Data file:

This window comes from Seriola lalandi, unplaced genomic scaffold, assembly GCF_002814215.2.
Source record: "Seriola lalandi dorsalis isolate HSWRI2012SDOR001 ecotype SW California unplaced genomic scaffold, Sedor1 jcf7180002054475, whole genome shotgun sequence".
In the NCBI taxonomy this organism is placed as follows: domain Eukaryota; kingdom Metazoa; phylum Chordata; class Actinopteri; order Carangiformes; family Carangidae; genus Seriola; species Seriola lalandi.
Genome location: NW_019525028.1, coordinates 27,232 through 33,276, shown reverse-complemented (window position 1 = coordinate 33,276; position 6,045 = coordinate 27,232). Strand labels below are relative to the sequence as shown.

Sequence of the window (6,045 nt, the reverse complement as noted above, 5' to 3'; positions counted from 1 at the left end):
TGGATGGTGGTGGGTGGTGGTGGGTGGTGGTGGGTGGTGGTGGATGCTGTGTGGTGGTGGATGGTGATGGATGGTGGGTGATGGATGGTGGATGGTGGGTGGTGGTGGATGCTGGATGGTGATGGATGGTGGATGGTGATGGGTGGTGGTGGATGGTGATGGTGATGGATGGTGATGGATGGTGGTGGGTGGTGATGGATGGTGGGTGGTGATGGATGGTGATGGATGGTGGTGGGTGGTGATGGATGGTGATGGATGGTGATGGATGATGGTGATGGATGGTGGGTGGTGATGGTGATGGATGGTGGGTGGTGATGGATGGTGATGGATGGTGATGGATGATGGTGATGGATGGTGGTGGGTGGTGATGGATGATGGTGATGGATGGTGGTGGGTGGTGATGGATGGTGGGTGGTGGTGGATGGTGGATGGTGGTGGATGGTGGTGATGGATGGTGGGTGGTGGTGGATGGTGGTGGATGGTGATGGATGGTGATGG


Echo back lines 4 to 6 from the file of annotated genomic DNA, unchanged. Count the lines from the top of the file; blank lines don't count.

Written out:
Genome location: NW_019525028.1, coordinates 27,232 through 33,276, shown reverse-complemented (window position 1 = coordinate 33,276; position 6,045 = coordinate 27,232). Strand labels below are relative to the sequence as shown.

Sequence of the window (6,045 nt, the reverse complement as noted above, 5' to 3'; positions counted from 1 at the left end):
TGGATGGTGGTGGGTGGTGGTGGGTGGTGGTGGGTGGTGGTGGATGCTGTGTGGTGGTGGATGGTGATGGATGGTGGGTGATGGATGGTGGATGGTGGGTGGTGGTGGATGCTGGATGGTGATGGATGGTGGATGGTGATGGGTGGTGGTGGATGGTGATGGTGATGGATGGTGATGGATGGTGGTGGGTGGTGATGGATGGTGGGTGGTGATGGATGGTGATGGATGGTGGTGGGTGGTGATGGATGGTGATGGATGGTGATGGATGATGGTGATGGATGGTGGGTGGTGATGGTGATGGATGGTGGGTGGTGATGGATGGTGATGGATGGTGATGGATGATGGTGATGGATGGTGGTGGGTGGTGATGGATGATGGTGATGGATGGTGGTGGGTGGTGATGGATGGTGGGTGGTGGTGGATGGTGGATGGTGGTGGATGGTGGTGATGGATGGTGGGTGGTGGTGGATGGTGGTGGATGGTGATGGATGGTGATGG